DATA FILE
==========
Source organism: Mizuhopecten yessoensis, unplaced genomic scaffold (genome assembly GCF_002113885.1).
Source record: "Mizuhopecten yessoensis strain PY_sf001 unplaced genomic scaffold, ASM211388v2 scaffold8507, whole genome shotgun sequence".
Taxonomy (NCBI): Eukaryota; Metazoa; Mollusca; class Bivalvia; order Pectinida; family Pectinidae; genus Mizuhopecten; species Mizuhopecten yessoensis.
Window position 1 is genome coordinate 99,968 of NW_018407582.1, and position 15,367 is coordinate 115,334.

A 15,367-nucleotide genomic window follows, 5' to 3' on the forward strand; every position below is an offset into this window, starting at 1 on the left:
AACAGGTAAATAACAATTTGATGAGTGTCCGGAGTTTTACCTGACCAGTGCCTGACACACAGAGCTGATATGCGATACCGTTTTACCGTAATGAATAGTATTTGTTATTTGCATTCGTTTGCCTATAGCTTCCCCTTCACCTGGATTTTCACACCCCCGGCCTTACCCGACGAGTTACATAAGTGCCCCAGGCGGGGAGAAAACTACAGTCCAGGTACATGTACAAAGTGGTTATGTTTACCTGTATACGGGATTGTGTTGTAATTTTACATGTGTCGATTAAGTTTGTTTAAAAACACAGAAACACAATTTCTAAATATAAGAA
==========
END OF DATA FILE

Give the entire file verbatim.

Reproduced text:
Source organism: Mizuhopecten yessoensis, unplaced genomic scaffold (genome assembly GCF_002113885.1).
Source record: "Mizuhopecten yessoensis strain PY_sf001 unplaced genomic scaffold, ASM211388v2 scaffold8507, whole genome shotgun sequence".
Taxonomy (NCBI): Eukaryota; Metazoa; Mollusca; class Bivalvia; order Pectinida; family Pectinidae; genus Mizuhopecten; species Mizuhopecten yessoensis.
Window position 1 is genome coordinate 99,968 of NW_018407582.1, and position 15,367 is coordinate 115,334.

A 15,367-nucleotide genomic window follows, 5' to 3' on the forward strand; every position below is an offset into this window, starting at 1 on the left:
AACAGGTAAATAACAATTTGATGAGTGTCCGGAGTTTTACCTGACCAGTGCCTGACACACAGAGCTGATATGCGATACCGTTTTACCGTAATGAATAGTATTTGTTATTTGCATTCGTTTGCCTATAGCTTCCCCTTCACCTGGATTTTCACACCCCCGGCCTTACCCGACGAGTTACATAAGTGCCCCAGGCGGGGAGAAAACTACAGTCCAGGTACATGTACAAAGTGGTTATGTTTACCTGTATACGGGATTGTGTTGTAATTTTACATGTGTCGATTAAGTTTGTTTAAAAACACAGAAACACAATTTCTAAATATAAGAA